Stroke rate for breaststroke is quite variable, particularly for the 200. Regardless, the speed at which the legs are drawn forward and push backward to provide propulsion is critical.
Roland Schoeman shows how head elevation slows your technique while Junya Koga swims freestyle effortlessly with his head in the correct swimming technique.
What does finesse mean with respect to swimming fast? Gary Hall Sr., Technical Director and Head Coach of The Race Club, dives deep on this topic.
If a swimmer is determined to use the kick for strong propulsion, the way most great swimmers do, then a six-beat kick is necessary…
Two of the most important ways of getting a faster backstroke is by reducing frontal drag and by increasing propulsive power. The one arm backstroke drill accomplishes both tasks.
There are two simple tests to evaluate your swimmers’ mobility and potential to kick breaststroke fast. See them here…
Roland Schoeman shows us how kicking with an alignment board and snorkel can both allow the undulation the body needs in the fifth stroke while remaining as streamlined on the surface as possible.
Once we understand how important it is to obey the law of inertia in the water, how do we really know if we are?
One can look at the freestyle kick as being similar to the turbocharged engine. In the 50 meter sprint, every swimmer needs to push the accelerator to the floor, maximizing the power of the kick all of the way.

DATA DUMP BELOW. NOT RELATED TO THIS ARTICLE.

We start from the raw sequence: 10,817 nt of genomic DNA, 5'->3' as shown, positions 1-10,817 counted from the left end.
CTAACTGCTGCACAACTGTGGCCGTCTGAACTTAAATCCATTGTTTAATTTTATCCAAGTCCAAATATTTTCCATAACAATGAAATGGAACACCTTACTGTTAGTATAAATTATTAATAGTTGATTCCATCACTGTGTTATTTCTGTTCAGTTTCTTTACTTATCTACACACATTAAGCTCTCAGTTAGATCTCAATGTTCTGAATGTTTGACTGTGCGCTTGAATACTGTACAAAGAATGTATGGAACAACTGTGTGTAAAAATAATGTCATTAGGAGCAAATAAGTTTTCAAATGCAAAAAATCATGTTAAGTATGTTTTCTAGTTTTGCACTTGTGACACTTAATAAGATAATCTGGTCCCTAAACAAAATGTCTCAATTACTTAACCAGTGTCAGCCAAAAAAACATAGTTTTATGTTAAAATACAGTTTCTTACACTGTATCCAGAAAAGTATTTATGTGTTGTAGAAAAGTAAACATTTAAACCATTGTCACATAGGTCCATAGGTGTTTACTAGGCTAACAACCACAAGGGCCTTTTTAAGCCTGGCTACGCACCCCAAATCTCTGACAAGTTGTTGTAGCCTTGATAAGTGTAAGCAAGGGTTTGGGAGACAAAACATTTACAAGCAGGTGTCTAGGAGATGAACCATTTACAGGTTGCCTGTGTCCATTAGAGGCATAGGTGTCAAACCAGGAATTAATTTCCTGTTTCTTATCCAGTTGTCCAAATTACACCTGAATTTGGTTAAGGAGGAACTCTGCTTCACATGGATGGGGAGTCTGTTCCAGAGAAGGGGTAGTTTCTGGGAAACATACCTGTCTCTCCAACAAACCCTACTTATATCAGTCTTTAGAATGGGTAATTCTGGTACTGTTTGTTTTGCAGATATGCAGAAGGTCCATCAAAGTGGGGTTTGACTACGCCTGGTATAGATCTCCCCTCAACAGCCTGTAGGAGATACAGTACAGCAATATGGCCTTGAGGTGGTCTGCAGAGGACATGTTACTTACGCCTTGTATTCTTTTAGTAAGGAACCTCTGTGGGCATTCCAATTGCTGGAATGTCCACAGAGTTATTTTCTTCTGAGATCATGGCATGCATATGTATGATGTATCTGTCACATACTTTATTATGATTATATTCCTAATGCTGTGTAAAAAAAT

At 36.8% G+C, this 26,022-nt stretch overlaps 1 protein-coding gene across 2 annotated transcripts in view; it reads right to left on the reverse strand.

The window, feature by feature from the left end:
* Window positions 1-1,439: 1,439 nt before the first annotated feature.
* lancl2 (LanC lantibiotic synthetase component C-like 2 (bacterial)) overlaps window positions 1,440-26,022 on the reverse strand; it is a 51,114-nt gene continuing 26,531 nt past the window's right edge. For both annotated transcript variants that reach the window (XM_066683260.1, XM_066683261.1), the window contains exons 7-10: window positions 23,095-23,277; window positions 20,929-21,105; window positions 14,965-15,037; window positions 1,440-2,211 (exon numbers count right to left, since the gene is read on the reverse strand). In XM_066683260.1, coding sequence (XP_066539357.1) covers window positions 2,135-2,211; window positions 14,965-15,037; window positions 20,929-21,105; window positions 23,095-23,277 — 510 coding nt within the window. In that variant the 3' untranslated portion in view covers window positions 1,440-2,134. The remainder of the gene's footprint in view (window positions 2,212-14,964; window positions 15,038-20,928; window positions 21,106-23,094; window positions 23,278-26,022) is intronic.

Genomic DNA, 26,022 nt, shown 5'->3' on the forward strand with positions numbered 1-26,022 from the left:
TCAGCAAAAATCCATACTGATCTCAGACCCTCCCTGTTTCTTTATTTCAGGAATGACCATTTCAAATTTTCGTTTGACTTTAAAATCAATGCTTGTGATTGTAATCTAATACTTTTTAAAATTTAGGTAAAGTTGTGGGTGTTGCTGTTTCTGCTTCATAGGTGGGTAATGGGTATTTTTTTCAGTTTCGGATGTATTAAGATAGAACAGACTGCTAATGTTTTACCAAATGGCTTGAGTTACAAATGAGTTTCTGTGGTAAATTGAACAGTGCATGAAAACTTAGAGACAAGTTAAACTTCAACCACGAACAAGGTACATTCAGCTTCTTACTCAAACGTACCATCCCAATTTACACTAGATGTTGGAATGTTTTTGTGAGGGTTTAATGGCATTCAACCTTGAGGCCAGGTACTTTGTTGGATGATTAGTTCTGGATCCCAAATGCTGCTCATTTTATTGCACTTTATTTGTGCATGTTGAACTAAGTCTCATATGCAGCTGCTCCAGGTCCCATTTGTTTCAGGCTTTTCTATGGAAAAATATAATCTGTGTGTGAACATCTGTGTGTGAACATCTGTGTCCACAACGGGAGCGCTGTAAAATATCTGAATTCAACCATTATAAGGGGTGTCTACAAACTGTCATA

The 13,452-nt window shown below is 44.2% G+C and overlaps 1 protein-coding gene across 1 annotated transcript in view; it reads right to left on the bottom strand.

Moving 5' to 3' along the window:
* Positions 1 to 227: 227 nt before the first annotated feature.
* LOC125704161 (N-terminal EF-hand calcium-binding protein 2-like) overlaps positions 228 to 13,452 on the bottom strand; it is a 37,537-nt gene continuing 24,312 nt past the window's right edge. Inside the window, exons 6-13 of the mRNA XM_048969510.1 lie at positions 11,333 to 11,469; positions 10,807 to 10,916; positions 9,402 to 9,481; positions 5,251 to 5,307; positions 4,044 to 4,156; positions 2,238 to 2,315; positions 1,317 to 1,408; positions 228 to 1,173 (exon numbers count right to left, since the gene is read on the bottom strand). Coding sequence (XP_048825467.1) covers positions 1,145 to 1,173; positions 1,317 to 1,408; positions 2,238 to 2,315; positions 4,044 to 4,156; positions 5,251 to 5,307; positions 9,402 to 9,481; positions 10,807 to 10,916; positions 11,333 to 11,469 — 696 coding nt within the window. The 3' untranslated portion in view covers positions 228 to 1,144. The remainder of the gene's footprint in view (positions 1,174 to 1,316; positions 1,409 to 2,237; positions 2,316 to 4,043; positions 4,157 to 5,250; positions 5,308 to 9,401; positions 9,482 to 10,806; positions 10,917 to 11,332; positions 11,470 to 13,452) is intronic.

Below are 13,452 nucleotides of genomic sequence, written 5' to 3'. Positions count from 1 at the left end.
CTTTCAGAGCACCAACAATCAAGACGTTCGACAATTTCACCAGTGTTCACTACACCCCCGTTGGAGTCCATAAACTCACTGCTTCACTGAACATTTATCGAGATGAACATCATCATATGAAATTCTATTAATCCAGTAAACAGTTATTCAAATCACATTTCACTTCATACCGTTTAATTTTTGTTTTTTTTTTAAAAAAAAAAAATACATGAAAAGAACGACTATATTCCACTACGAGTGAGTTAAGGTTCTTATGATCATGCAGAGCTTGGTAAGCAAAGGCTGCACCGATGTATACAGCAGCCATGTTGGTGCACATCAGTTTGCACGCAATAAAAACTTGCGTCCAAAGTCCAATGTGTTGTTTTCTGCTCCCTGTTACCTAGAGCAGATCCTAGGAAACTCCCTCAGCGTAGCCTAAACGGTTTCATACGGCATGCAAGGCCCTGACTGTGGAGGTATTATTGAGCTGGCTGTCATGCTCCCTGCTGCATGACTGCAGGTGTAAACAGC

With the introduction of the back footplate on the swim starting blocks in 2008, the dynamics of the technique of starting changed.
There is more to a strong kick than flexibility. For the down kick, the quadriceps, hip flexors and core muscles have to be incredibly strong in order to create a quick snap of the foot backwards…
Have you ever noticed that leaner men or women often swim faster than bigger, stronger men or women?
Dolphin Kick, the 5th Stroke, matters. Learn how to dolphin kick faster…on your back.
The maximum propulsion occurs at the beginning of the down kick with a flick of the foot toward plantar flexion of the ankle. The more plantar flexion of the ankle, the more foot surface area is available to push backward in the water, creating propulsion.